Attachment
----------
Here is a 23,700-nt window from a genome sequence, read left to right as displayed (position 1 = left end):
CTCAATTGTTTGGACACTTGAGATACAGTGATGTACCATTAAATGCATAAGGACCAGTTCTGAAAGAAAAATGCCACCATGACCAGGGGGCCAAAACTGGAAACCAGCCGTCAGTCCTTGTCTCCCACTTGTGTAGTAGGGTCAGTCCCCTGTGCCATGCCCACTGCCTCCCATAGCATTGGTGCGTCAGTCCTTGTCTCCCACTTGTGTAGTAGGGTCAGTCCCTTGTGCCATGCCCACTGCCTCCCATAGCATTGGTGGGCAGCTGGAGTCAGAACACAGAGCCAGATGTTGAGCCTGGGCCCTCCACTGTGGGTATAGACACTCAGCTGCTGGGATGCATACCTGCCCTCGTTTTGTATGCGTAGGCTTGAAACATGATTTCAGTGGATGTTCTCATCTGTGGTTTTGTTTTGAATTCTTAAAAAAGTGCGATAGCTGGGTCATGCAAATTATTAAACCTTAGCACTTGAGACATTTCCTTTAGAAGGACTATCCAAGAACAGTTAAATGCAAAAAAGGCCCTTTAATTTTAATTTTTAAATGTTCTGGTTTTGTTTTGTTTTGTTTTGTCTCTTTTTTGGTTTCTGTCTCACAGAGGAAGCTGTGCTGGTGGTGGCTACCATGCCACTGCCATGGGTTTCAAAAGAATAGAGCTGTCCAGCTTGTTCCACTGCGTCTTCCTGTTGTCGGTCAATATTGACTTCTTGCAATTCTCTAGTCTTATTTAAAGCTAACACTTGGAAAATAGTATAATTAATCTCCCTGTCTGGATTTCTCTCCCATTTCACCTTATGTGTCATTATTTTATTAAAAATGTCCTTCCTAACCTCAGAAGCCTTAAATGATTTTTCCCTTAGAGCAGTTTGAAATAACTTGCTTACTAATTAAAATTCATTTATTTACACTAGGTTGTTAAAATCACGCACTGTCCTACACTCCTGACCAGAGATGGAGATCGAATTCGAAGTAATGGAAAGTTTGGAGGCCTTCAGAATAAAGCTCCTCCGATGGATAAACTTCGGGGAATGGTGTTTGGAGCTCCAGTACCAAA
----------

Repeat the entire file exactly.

Here is a 23,700-nt window from a genome sequence, read left to right as displayed (position 1 = left end):
CTCAATTGTTTGGACACTTGAGATACAGTGATGTACCATTAAATGCATAAGGACCAGTTCTGAAAGAAAAATGCCACCATGACCAGGGGGCCAAAACTGGAAACCAGCCGTCAGTCCTTGTCTCCCACTTGTGTAGTAGGGTCAGTCCCCTGTGCCATGCCCACTGCCTCCCATAGCATTGGTGCGTCAGTCCTTGTCTCCCACTTGTGTAGTAGGGTCAGTCCCTTGTGCCATGCCCACTGCCTCCCATAGCATTGGTGGGCAGCTGGAGTCAGAACACAGAGCCAGATGTTGAGCCTGGGCCCTCCACTGTGGGTATAGACACTCAGCTGCTGGGATGCATACCTGCCCTCGTTTTGTATGCGTAGGCTTGAAACATGATTTCAGTGGATGTTCTCATCTGTGGTTTTGTTTTGAATTCTTAAAAAAGTGCGATAGCTGGGTCATGCAAATTATTAAACCTTAGCACTTGAGACATTTCCTTTAGAAGGACTATCCAAGAACAGTTAAATGCAAAAAAGGCCCTTTAATTTTAATTTTTAAATGTTCTGGTTTTGTTTTGTTTTGTTTTGTCTCTTTTTTGGTTTCTGTCTCACAGAGGAAGCTGTGCTGGTGGTGGCTACCATGCCACTGCCATGGGTTTCAAAAGAATAGAGCTGTCCAGCTTGTTCCACTGCGTCTTCCTGTTGTCGGTCAATATTGACTTCTTGCAATTCTCTAGTCTTATTTAAAGCTAACACTTGGAAAATAGTATAATTAATCTCCCTGTCTGGATTTCTCTCCCATTTCACCTTATGTGTCATTATTTTATTAAAAATGTCCTTCCTAACCTCAGAAGCCTTAAATGATTTTTCCCTTAGAGCAGTTTGAAATAACTTGCTTACTAATTAAAATTCATTTATTTACACTAGGTTGTTAAAATCACGCACTGTCCTACACTCCTGACCAGAGATGGAGATCGAATTCGAAGTAATGGAAAGTTTGGAGGCCTTCAGAATAAAGCTCCTCCGATGGATAAACTTCGGGGAATGGTGTTTGGAGCTCCAGTACCAAA